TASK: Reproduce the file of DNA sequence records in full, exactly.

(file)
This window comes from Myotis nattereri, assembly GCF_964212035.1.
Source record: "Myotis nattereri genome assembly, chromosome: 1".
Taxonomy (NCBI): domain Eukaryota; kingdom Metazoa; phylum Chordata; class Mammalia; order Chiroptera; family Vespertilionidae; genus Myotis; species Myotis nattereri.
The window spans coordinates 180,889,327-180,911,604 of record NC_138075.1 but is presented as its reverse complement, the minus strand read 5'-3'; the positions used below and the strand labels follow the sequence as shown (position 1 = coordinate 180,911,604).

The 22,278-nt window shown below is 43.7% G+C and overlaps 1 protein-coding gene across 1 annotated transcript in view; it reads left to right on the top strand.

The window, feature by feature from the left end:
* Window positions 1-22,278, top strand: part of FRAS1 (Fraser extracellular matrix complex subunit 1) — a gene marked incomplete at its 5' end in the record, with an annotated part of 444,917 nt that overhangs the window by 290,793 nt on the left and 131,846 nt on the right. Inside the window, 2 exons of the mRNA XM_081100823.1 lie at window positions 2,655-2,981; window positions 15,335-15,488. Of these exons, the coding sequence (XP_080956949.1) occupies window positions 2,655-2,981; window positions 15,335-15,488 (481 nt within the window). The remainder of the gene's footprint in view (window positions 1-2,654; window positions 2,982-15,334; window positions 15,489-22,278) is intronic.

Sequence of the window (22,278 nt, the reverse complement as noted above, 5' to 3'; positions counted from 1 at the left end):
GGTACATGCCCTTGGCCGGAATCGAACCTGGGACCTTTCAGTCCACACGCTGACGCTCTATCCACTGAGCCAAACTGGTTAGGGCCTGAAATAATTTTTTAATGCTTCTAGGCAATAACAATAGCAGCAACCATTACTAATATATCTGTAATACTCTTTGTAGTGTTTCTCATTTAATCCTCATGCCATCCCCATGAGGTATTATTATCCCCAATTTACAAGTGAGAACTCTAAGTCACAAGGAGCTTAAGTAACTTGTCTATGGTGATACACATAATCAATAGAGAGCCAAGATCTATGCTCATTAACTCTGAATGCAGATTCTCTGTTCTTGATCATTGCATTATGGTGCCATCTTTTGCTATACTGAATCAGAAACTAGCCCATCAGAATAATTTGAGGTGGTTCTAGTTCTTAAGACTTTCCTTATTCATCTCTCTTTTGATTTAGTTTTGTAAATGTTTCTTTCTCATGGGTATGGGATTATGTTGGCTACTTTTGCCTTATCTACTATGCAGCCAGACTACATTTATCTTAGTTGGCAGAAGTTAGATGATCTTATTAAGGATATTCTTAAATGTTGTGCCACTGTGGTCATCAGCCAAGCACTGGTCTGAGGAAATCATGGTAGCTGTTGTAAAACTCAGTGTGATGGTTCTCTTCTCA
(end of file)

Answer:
This window comes from Myotis nattereri, assembly GCF_964212035.1.
Source record: "Myotis nattereri genome assembly, chromosome: 1".
Taxonomy (NCBI): domain Eukaryota; kingdom Metazoa; phylum Chordata; class Mammalia; order Chiroptera; family Vespertilionidae; genus Myotis; species Myotis nattereri.
The window spans coordinates 180,889,327-180,911,604 of record NC_138075.1 but is presented as its reverse complement, the minus strand read 5'-3'; the positions used below and the strand labels follow the sequence as shown (position 1 = coordinate 180,911,604).

The 22,278-nt window shown below is 43.7% G+C and overlaps 1 protein-coding gene across 1 annotated transcript in view; it reads left to right on the top strand.

The window, feature by feature from the left end:
* Window positions 1-22,278, top strand: part of FRAS1 (Fraser extracellular matrix complex subunit 1) — a gene marked incomplete at its 5' end in the record, with an annotated part of 444,917 nt that overhangs the window by 290,793 nt on the left and 131,846 nt on the right. Inside the window, 2 exons of the mRNA XM_081100823.1 lie at window positions 2,655-2,981; window positions 15,335-15,488. Of these exons, the coding sequence (XP_080956949.1) occupies window positions 2,655-2,981; window positions 15,335-15,488 (481 nt within the window). The remainder of the gene's footprint in view (window positions 1-2,654; window positions 2,982-15,334; window positions 15,489-22,278) is intronic.

Sequence of the window (22,278 nt, the reverse complement as noted above, 5' to 3'; positions counted from 1 at the left end):
GGTACATGCCCTTGGCCGGAATCGAACCTGGGACCTTTCAGTCCACACGCTGACGCTCTATCCACTGAGCCAAACTGGTTAGGGCCTGAAATAATTTTTTAATGCTTCTAGGCAATAACAATAGCAGCAACCATTACTAATATATCTGTAATACTCTTTGTAGTGTTTCTCATTTAATCCTCATGCCATCCCCATGAGGTATTATTATCCCCAATTTACAAGTGAGAACTCTAAGTCACAAGGAGCTTAAGTAACTTGTCTATGGTGATACACATAATCAATAGAGAGCCAAGATCTATGCTCATTAACTCTGAATGCAGATTCTCTGTTCTTGATCATTGCATTATGGTGCCATCTTTTGCTATACTGAATCAGAAACTAGCCCATCAGAATAATTTGAGGTGGTTCTAGTTCTTAAGACTTTCCTTATTCATCTCTCTTTTGATTTAGTTTTGTAAATGTTTCTTTCTCATGGGTATGGGATTATGTTGGCTACTTTTGCCTTATCTACTATGCAGCCAGACTACATTTATCTTAGTTGGCAGAAGTTAGATGATCTTATTAAGGATATTCTTAAATGTTGTGCCACTGTGGTCATCAGCCAAGCACTGGTCTGAGGAAATCATGGTAGCTGTTGTAAAACTCAGTGTGATGGTTCTCTTCTCA